- April 16, 17 & 20. (Fri., Sat. and Tues.)  The Eagles. Thirty-five years together have generated a ton of Eagles hits, and they’ll no doubt perform most of them.  Adding some spice and diversity to the evening, the opening acts are the Dixie Chicks (on stage for the first time in four years) and country singer/songwriter Keith Urban.   The Hollywood Bowl.   (323) 850-2000.

Baaba Maal

- April 17.  (Sat.)  Baaba Maal.  Senegal’s Maal has been doing a masterful job of creating a musical vision that embraces contemporary elements, of every sort, without losing contact with his rich, traditional roots.  Royce Hall.  UCLA Live. (310) 825-2101.

- April 17. (Sat.)  Arlo Guthrie. The Guthrie Family Rides Again.  Their second Southland date in two days.  (See above at Royce Hall on Friday.)   Irvine Barclay Theatre. (949) 854-4646.

- April 17. (Sat.) Bill Cunliffe Big Band. Pianist/composer Cunliffe leads a 17 piece big band in a performance of Cunliffe originals, as well as his Grammy-winning arrangement of a “West Side Story Medley.”  Vitello’s. (818) 769-0905.

Alessandra Belloni

- April 17. (Sat.)  A Gershwin Celebration. A quartet of engaging, Broadway musical veterans – Raymond Saar, Diane Ketchie, Valeri Perri and Scott Harlan take on the full gamut of the remarkable Gershwin catalog of songs. CSUN Performing Arts Center.   (818) 677-1200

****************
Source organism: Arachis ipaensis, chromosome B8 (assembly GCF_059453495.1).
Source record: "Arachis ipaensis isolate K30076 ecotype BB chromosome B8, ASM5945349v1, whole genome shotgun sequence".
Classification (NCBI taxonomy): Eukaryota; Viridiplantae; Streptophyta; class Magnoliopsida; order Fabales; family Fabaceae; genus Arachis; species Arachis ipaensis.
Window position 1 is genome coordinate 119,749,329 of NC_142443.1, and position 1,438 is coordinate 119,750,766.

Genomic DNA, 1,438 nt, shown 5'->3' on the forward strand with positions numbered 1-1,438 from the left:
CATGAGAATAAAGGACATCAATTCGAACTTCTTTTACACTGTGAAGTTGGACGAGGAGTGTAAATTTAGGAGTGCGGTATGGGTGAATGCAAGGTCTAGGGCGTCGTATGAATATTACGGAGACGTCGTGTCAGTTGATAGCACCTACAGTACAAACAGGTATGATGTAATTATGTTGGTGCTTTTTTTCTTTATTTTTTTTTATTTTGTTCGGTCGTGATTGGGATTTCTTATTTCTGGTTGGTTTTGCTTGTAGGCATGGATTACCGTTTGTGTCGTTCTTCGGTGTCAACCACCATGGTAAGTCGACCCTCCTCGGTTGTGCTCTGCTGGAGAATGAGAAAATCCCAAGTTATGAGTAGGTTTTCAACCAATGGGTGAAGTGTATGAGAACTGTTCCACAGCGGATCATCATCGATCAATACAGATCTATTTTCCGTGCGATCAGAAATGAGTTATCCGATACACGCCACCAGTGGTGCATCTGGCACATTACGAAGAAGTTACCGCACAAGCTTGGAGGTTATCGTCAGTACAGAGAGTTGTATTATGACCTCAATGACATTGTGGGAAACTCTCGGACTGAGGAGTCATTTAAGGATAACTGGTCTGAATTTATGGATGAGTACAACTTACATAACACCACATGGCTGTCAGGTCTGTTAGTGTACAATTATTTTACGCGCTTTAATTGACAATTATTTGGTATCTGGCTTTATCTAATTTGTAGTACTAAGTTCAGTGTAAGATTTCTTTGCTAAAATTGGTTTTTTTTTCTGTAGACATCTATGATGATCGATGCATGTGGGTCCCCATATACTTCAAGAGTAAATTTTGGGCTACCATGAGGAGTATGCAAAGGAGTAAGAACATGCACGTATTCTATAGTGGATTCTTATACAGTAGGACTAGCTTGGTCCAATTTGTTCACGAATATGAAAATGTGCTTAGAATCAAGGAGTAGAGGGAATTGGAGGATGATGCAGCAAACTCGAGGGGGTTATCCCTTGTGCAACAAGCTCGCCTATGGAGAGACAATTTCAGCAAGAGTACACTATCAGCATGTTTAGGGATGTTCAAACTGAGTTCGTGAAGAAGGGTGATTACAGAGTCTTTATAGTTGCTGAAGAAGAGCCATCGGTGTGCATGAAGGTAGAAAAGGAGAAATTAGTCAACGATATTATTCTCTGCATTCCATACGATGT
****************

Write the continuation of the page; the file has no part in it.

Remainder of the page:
- April 17 & 18. (Sat. & Sun.)  Alessandra Belloni.  The percussionist, dancer and master of traditional Southern Italian music leads a Weekend Drum and Dance Workshop.   Afternoons: “Rhythm is the Cure” with Special Healing Drum Stretch and Dance Workshop.  Evenings: Concert of music and dance.  Remo Performance Center.

- April 18  (Sun.) Los Angeles Jazz Collective “Spring Jazz Fest.” Five ensembles take center stage for the LAJC’s festival: the Brian Carmody Trio, The Ryan Seward/Josh Welchez Group, Sigmund Fudge, the Los Angeles Jazz Quartet and Brian Swartz and the Gnu SextetVitello’s. (818) 769-0905.

San Francisco

Omar Sosa

- April 16 – 18. (Fri. – Sun.)  Omar Sosa Afreecanos Quintet. Adventurous pianist/composer Sosa’s Afreecanos ensemble also features the vocals and instrumental work of Senegalese musician Mola Sylla, and the envelope-stretching saxophone playing of Peter Apfelbaum Yoshi’s Oakland. (510) 238-9200.

- April 17 – 18. (Sat. & Sun.)  Andrae Crouch.  Seven-time Grammy winner Crouch has done it all in the gospel music world – from performer and songwriter to arranger and producer.  Inducted into the Gospel Music Hall of Fame a decade ago, he’s still a marvel to hear.  Yoshi’s San Francisco.  (415) 655-5600.

St. Louis